TECHNOLOGY: Data Warehousing
Managing Data QualityBy Ron Hardman
Oracle Warehouse Builder 10g Release 2 handles the truth.
How much confidence do you have in the quality of your data? How about the data your business partners are feeding into your data warehouse? As reported in a November 2005 Computerworld article, "Dirty Data Blights the Bottom Line," Gartner estimates that more than 25 percent of critical data in Fortune 1000 companies will remain flawed through 2007.
It may be impossible to tell the good data from the bad, because both are reported identically through the same interface. And if you can't tell which data is good and which is bad, all of the data is suspect.
So, how can data quality be improved in the organization?
1. Involve users. Data quality is ultimately a business problem, so people in the business must be involved. People frequently enter the data being used, so they are the first line of defense. People are also the final consumers in most cases and provide the last line of defense.
2. Monitor processes. Bad data actually might have been accurate at one time but has since decayed. For example, prospect lists get outdated. The more outdated the information, the more time and money is wasted trying to sell goods or services to the wrong people. Business processes can ensure timely and accurate updates to data. Streamlining processes where possible can reduce the number of hands touching data, thereby reducing the chances of manual data corruption.
3. Use Oracle Warehouse Builder. In addition to offering database design and extract, transform, and load (ETL) features, it includes the ability to profile, cleanse, and audit data, based on data rules. This technology provides an umbrella over the data warehouse, using predefined rules to catch critical mistakes before they make their way into the decision-making process.
This article demonstrates how Oracle Warehouse Builder 10g Release 2 can profile datasources, determine data rules, and generate corrections. To run the examples in this article, install and configure Oracle Warehouse Builder 10g Release 2 and create a repository by using the Repository Assistant. See Oracle Warehouse Builder Installation and Configuration Guide for Microsoft Windows and UNIX, for setup instructions.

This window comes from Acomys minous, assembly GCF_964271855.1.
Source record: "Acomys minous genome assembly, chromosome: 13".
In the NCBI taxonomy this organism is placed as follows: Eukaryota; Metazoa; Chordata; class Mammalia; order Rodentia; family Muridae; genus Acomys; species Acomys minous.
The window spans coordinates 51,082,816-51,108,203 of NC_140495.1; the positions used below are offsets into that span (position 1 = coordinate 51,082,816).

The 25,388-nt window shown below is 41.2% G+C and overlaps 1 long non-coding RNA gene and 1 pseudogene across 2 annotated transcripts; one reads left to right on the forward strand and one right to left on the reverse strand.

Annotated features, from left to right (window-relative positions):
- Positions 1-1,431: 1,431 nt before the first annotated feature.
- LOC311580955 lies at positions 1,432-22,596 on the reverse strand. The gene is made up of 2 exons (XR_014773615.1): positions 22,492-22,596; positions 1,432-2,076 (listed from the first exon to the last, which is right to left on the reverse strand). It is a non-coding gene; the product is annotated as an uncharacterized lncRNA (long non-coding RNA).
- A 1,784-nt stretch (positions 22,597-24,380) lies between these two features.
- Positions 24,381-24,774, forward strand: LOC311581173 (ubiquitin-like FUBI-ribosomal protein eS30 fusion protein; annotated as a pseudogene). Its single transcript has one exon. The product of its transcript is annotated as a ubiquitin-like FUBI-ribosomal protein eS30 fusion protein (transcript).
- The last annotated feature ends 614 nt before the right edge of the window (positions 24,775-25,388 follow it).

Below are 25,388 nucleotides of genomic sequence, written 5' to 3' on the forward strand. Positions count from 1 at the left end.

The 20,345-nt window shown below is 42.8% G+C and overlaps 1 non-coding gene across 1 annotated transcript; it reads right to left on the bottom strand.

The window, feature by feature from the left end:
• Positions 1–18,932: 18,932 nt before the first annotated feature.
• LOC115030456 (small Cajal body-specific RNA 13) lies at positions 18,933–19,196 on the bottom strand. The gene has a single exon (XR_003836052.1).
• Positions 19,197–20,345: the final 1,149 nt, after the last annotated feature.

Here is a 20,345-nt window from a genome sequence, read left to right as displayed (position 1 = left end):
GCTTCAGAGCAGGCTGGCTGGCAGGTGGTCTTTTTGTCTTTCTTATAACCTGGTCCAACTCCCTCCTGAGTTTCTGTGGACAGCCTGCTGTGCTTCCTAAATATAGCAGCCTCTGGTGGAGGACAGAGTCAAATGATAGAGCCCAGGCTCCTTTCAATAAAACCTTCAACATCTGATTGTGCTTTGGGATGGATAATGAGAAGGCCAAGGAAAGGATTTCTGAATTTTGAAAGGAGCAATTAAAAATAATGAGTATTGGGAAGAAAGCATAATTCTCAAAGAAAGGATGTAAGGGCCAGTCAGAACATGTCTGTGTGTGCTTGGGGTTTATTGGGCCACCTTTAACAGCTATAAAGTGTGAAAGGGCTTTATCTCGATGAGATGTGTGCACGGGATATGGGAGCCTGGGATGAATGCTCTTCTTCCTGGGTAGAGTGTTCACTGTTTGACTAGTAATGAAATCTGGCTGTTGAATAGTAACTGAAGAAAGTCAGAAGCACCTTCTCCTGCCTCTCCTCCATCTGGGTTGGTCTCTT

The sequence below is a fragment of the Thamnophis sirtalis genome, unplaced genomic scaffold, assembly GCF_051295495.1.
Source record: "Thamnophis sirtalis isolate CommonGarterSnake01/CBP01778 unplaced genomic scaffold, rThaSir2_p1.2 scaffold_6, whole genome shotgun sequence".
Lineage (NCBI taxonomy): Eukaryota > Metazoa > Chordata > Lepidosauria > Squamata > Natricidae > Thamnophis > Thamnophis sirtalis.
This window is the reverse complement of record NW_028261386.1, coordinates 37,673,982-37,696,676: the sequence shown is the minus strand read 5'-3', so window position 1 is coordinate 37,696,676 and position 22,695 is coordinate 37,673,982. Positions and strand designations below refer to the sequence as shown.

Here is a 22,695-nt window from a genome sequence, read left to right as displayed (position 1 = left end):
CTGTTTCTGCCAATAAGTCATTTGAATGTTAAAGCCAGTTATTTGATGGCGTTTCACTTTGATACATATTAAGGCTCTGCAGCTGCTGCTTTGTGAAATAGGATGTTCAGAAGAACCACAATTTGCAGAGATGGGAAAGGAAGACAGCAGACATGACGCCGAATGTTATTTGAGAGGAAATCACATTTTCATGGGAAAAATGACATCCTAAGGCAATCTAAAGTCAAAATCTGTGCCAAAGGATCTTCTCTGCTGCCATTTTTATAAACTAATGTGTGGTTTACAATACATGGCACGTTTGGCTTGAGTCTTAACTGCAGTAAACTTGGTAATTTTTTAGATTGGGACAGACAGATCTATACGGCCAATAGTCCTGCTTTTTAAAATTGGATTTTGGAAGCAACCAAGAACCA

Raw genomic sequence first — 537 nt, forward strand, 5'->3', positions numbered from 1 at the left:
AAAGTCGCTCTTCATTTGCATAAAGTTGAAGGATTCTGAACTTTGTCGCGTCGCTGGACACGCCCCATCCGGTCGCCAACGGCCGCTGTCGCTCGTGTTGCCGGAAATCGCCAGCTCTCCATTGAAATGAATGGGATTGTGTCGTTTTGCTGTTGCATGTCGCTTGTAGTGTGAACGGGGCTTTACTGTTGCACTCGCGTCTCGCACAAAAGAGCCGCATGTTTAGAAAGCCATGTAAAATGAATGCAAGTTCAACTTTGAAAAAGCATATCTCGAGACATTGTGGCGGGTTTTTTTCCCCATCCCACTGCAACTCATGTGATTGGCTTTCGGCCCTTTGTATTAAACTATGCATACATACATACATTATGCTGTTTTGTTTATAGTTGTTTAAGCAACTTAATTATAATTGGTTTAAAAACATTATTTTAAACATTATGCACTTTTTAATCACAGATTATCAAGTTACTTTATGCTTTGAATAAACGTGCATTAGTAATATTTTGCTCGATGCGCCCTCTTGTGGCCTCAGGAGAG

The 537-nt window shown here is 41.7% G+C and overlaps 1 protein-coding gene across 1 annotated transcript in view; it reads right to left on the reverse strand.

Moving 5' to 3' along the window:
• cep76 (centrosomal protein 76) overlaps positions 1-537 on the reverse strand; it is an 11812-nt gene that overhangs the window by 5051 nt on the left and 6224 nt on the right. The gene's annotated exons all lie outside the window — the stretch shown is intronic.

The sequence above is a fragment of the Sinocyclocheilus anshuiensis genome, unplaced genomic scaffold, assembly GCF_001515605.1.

Introducing Oracle Warehouse Builder
Oracle Warehouse Builder is a design tool for modeling and maintaining a data warehouse. Its datasources are not limited to Oracle databases. Oracle Warehouse Builder also supports other databases, including DB2, SQL Server, Sybase, Informix, and Teradata. It also works with file and enterprise application datasources, so it supports the complete collection of data for the organization.
Oracle Warehouse Builder provides profiling and auditing capabilities through its user interface, allowing for complete data quality management when combined with the previously mentioned user participation and process improvements. Historically, profiling and cleansing data required good knowledge of SQL and PL/SQL, but the Oracle Warehouse Builder integrated profiler and Data Correction wizard make this task relatively easy. Auditing capabilities apply consistent data rules to the incoming data stream, making the cleansing of new data a very simple process.
Oracle Warehouse Builder core components are now bundled with Oracle Database 10g Release 2 at no additional charge.
Oracle Warehouse Builder Setup